App Camp for Girls: Follow Up

(Special thanks to App Camp for Girls for the invitation)

When I wrote my initial post about App Camp for Girls, I was hoping to not just draw attention…but also drive attendance. When they invited me to attend their pitch event on July 28th at 8th Light, I was even more curious. After all, what did the end results for teaching girls how to code look like? Impressive, as the gallery at the end of this post shows.

But now, the fine details: three different teams of girls were selected to “pitch” to a panel of local judges which included:

All of the apps were quiz apps…but with a nice, fun approach. Teams were asked to provide background on the apps, as well as their marketing plan, how they would finance their apps, and identifying their target market for the app. (In short, App Camp for Girls helped these teams learn and practice skills for “real world” applications. Teams and their apps included

  • Ducks That Code, who created an app called Dino Survival, which helps people who find themselves trapped in Jurassic Park;
  • Blue Lemurs From France, who created a quiz that lets you determine your Spirit Animal (and which indicates that my personal spirit animal is a hippo); and
  • Lettuce4Pie who created an emergency preparedness app called Raining Duck-Tastrophe, which assesses a person’s ability to cope should there be a torrent of ducks raining from the sky.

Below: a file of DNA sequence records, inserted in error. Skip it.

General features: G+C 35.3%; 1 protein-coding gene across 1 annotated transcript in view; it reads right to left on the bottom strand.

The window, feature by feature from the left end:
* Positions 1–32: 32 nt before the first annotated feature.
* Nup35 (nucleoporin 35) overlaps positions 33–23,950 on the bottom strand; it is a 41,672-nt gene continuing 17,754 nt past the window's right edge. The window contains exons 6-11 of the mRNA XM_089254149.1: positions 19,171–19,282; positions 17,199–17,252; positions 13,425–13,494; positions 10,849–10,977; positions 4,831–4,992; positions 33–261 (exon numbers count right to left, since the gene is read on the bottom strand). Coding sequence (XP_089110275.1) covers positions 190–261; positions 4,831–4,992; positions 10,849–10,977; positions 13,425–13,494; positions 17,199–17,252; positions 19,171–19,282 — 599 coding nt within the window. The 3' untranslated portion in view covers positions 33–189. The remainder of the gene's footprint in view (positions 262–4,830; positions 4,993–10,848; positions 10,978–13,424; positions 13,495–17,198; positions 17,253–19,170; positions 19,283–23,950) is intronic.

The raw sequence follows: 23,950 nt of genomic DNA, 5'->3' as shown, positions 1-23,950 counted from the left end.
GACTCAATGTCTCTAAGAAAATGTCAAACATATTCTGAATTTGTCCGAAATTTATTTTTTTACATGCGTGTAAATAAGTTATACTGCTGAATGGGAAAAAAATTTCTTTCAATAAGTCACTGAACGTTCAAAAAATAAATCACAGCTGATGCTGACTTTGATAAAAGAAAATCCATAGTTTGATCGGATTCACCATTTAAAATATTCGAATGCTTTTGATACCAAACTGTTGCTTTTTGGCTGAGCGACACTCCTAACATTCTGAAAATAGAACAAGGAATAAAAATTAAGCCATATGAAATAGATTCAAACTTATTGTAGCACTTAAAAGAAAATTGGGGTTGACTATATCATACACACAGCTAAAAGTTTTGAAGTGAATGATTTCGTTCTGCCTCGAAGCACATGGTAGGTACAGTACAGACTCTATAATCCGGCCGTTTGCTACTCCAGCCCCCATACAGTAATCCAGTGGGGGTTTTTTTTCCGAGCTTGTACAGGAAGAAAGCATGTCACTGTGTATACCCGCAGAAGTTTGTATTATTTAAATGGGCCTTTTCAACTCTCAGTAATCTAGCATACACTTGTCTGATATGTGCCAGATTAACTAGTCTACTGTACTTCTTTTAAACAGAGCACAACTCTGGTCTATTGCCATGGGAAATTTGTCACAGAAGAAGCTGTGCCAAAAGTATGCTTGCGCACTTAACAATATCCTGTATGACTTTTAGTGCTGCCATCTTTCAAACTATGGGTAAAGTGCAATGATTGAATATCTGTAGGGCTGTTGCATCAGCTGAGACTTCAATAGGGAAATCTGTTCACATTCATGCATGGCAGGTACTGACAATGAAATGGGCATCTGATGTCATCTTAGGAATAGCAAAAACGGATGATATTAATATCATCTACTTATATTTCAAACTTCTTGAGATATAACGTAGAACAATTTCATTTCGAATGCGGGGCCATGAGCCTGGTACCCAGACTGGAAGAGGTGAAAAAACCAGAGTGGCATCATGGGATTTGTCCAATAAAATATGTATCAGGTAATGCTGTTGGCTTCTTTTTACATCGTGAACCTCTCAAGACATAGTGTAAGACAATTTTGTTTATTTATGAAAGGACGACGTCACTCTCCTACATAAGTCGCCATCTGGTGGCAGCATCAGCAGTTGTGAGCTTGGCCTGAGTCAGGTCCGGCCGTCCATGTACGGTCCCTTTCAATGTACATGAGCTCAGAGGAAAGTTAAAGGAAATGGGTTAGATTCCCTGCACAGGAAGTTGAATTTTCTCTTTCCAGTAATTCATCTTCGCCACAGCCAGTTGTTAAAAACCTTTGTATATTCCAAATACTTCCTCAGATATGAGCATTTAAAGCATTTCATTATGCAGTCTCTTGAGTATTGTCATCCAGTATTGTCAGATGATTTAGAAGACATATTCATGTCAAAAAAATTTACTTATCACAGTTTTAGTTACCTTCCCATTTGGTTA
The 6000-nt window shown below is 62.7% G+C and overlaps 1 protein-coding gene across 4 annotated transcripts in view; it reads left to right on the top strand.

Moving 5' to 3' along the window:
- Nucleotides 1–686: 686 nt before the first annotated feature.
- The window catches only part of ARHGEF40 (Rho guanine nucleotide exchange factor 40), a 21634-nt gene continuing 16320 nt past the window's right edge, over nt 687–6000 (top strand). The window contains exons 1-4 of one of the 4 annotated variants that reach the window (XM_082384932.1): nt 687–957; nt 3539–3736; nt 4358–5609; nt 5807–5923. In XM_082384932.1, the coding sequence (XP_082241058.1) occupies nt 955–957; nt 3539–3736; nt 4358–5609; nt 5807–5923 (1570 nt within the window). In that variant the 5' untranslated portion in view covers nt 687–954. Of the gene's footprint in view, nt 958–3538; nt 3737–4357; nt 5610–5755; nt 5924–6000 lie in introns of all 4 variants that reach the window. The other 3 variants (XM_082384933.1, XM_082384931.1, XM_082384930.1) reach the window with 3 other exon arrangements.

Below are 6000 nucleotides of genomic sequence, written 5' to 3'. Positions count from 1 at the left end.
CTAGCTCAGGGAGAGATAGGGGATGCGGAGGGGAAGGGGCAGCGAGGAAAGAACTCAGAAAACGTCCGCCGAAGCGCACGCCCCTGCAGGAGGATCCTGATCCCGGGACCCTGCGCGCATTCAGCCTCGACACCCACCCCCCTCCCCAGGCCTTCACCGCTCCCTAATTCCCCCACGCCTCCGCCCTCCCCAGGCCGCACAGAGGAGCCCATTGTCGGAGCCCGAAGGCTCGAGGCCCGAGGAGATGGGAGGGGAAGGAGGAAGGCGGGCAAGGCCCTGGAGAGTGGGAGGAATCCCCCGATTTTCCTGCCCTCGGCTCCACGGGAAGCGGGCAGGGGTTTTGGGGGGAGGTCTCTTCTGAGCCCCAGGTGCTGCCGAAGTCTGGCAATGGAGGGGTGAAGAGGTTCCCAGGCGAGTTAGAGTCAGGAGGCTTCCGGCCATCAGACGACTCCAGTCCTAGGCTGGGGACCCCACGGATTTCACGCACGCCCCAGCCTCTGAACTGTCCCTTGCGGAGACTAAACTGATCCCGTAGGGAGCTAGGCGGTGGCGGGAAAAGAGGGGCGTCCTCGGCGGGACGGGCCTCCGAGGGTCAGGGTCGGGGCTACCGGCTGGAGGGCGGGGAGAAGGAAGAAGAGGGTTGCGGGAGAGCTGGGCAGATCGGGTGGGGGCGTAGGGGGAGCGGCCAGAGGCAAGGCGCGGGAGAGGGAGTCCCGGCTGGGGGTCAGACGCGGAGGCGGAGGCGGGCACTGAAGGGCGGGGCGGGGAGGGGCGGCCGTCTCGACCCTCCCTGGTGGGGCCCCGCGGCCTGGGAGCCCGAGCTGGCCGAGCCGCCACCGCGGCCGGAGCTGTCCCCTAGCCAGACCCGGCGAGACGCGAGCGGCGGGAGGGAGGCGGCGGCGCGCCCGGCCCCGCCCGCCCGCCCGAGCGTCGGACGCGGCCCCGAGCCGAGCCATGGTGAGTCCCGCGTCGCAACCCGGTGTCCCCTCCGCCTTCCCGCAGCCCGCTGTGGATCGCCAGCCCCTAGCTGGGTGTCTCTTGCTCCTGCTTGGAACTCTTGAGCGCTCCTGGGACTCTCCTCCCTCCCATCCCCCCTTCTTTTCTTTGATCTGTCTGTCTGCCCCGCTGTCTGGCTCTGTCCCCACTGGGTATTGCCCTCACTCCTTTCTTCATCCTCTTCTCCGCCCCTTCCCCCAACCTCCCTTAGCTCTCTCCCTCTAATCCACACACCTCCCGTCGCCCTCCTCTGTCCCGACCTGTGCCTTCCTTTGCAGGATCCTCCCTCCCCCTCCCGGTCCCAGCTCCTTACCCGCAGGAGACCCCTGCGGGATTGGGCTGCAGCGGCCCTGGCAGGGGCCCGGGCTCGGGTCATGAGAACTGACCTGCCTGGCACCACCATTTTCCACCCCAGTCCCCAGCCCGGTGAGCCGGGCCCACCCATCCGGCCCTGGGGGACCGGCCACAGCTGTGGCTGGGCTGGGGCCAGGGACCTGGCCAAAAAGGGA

Although it sounds like I’m making light of this, I would like to emphasize that App Camp for Girls’ mission is to engage middle school students in learning how to code. Having tested these apps myself (mobile devices were provided to the audience), I found them very well done, with a great attention to detail….and fun. Many industries are working towards gender diversity in the workplace and the Chicago tech scene is welcoming App Camp for Girls as a critical partner.

In short, I was glad to take part – even in a small way – in helping App Camp for Girls establish a presence in Chicago. They’re a great resource for the Chicago area, and hopefully, we’ll see them again next year.

Have any other suggestions for great tech resources? Know organizations that could use exposure? Please feel free to leave them in the comments below, reach out to me privately via e-mail, or join the conversation on our Facebook page.

And as always, thanks for reading!

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